Eric Hautala, General Manager for Windows Phone Customer Experience Engineering, has showed up yet again on the Windows Phone Blog to make a big post about some changes, a new Windows Phone update and what may actually be one of his last posts relating such issues. Eric begins by mentioning that a maintenance upgrade is now available for all Windows Phone customers, but only available on carriers that request it. Those carriers that do not request such an update before any other update is released will fall under the policy that if a following update releases, the current update will have to be released to all users.
The new update holds a new version number which is 7.10.8107.79, or just 8107. The update fixes a well known issue that came up with a previous update that caused the on-screen keyboard to disappear randomly. Other fixes are also included, but the keyboard issue was definitely the biggest concern for many users.
On-screen keyboard. Fixes an issue to prevent the keyboard from disappearing during typing.
Email. Fixes a Google mail syncing issue.
Location. Fixes a location access issue. With this fix, the Me feature in the People Hub sends anonymous information about nearby Wi-Fi access points and cell towers to Microsoft only if you agree to allow the Check In function to access and use location information.
Security. Revokes digital certificates from DigiCert Sdn Bhd to address an encryption issue.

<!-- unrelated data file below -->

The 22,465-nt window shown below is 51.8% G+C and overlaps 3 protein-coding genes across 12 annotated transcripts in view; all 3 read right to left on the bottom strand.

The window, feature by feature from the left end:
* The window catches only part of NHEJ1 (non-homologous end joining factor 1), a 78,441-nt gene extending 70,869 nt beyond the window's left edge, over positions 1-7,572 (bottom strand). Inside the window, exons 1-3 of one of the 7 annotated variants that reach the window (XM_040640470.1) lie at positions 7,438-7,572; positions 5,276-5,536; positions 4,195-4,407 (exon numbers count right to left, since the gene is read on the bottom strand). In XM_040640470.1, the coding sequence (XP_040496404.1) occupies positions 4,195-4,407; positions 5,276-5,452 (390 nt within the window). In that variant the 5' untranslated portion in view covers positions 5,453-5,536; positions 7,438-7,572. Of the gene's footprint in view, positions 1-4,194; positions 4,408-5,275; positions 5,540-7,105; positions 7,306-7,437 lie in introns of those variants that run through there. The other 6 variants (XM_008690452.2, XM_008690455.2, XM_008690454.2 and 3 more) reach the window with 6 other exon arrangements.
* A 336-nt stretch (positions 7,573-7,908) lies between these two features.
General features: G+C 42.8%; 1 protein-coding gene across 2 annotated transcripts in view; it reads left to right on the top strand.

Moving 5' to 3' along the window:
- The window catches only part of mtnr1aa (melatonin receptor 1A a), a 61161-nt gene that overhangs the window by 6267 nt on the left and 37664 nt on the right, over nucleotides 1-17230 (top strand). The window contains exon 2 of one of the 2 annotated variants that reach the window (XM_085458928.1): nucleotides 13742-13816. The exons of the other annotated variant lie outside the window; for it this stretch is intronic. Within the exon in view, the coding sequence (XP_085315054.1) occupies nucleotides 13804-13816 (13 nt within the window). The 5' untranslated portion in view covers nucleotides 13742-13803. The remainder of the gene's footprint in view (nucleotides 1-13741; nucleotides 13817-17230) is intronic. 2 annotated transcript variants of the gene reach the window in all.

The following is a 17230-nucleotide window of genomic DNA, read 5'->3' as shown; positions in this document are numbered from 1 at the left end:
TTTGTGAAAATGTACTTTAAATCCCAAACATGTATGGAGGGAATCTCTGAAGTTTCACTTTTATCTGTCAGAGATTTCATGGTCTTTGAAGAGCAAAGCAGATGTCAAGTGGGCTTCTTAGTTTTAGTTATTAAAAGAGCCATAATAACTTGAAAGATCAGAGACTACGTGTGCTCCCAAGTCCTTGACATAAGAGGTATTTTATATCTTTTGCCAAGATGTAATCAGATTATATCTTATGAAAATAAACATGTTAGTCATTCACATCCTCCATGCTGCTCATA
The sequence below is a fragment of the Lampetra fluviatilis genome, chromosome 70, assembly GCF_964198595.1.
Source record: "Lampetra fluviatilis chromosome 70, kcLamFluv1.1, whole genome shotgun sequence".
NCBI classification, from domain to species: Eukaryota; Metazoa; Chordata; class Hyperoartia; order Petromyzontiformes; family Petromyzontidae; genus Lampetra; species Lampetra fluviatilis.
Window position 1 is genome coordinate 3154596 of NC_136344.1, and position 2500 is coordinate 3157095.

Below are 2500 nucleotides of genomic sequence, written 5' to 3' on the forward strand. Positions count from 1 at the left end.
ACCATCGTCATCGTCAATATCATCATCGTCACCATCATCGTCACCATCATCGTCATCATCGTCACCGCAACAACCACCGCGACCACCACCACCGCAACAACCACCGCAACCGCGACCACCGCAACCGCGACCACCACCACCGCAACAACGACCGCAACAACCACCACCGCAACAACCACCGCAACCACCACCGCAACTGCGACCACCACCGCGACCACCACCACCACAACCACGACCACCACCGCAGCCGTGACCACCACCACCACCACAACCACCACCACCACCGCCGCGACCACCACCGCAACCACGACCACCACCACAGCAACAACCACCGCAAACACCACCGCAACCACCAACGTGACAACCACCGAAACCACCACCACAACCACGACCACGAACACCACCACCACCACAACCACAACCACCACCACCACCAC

Email threads. Fixes an email issue related to Microsoft Exchange Server 2003. With this fix, when you reply to or forward a message, the original message is now included in your response.
Voicemail. Fixes a voicemail notification display issue that occurs on some European and Asian networks under certain conditions.
Eric reminds all readers that you will always be reminded via a notification on your phone when an update is available. If you don’t have a notification, trust Microsoft, don’t bother trying to update via Zune yet.
In the months ahead, we’ll continue to send out firmware and maintenance updates as needed. These will be available across the globe—although not everybody will receive or require them. It depends on your country, carrier, and phone model. But remember that you’ll never have to guess when a Windows Phone update is waiting: Just watch for the pop up notification on your device.
The biggest news that Eric brings to the table is that the “Where’s My Phone Update?” page, which many used to track specific device and carrier updates previously, will no longer be populated and updated by Microsoft.
There are also a few changes on the way for the blog and website. As we continue our growth, we won’t be individually detailing country, model, and carrier details on the Where’s My Phone Update? site any longer. And instead of my weekly blog posts, the official Windows Phone website will be the primary place for news and information about our updates, just as Microsoft Answers is there for your support questions.
Looking back at 2011, we enacted many behind-the-scenes tweaks and improvements to the update process itself. With your help, the process has matured and will continue to do so. I can’t emphasize enough how much everyone here appreciates your incredible passion and support for Windows Phone. We love this phone and take your feedback and comments very seriously. We listen and want to know what’s on your mind—whether it’s via our blogs, Twitter, Facebook, or the Windows Phone Suggestion Box.
We hope Microsoft really reconsiders shunning off the “Where’s My Phone Update?” page and maybe just make it simpler to maintain, it really is useful for many customers to know just when to expect an update that may disappear for months (as already witnessed with current updates).